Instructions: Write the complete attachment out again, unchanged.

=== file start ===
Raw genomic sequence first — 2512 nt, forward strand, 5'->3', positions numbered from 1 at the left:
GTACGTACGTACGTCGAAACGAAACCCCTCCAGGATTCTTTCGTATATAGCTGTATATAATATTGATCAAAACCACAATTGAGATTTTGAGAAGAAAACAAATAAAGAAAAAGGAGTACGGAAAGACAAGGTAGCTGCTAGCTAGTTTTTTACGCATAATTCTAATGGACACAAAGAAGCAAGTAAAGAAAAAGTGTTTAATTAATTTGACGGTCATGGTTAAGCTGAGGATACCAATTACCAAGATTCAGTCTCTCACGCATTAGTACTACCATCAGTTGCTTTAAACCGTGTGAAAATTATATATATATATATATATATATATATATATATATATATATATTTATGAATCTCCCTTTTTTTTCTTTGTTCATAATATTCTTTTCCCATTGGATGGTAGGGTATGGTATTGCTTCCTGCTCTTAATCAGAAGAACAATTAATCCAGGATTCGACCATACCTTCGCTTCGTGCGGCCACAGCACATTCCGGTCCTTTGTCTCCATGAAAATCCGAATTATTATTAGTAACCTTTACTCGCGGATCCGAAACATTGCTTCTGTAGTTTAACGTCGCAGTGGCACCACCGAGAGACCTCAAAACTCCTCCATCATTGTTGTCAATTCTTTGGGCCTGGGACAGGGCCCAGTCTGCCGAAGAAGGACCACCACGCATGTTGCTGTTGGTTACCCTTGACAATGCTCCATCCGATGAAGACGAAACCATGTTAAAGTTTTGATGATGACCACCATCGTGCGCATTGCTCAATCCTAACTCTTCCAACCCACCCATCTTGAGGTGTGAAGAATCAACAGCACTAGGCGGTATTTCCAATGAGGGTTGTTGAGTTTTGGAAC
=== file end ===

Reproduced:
Raw genomic sequence first — 2512 nt, forward strand, 5'->3', positions numbered from 1 at the left:
GTACGTACGTACGTCGAAACGAAACCCCTCCAGGATTCTTTCGTATATAGCTGTATATAATATTGATCAAAACCACAATTGAGATTTTGAGAAGAAAACAAATAAAGAAAAAGGAGTACGGAAAGACAAGGTAGCTGCTAGCTAGTTTTTTACGCATAATTCTAATGGACACAAAGAAGCAAGTAAAGAAAAAGTGTTTAATTAATTTGACGGTCATGGTTAAGCTGAGGATACCAATTACCAAGATTCAGTCTCTCACGCATTAGTACTACCATCAGTTGCTTTAAACCGTGTGAAAATTATATATATATATATATATATATATATATATATATATATATATTTATGAATCTCCCTTTTTTTTCTTTGTTCATAATATTCTTTTCCCATTGGATGGTAGGGTATGGTATTGCTTCCTGCTCTTAATCAGAAGAACAATTAATCCAGGATTCGACCATACCTTCGCTTCGTGCGGCCACAGCACATTCCGGTCCTTTGTCTCCATGAAAATCCGAATTATTATTAGTAACCTTTACTCGCGGATCCGAAACATTGCTTCTGTAGTTTAACGTCGCAGTGGCACCACCGAGAGACCTCAAAACTCCTCCATCATTGTTGTCAATTCTTTGGGCCTGGGACAGGGCCCAGTCTGCCGAAGAAGGACCACCACGCATGTTGCTGTTGGTTACCCTTGACAATGCTCCATCCGATGAAGACGAAACCATGTTAAAGTTTTGATGATGACCACCATCGTGCGCATTGCTCAATCCTAACTCTTCCAACCCACCCATCTTGAGGTGTGAAGAATCAACAGCACTAGGCGGTATTTCCAATGAGGGTTGTTGAGTTTTGGAAC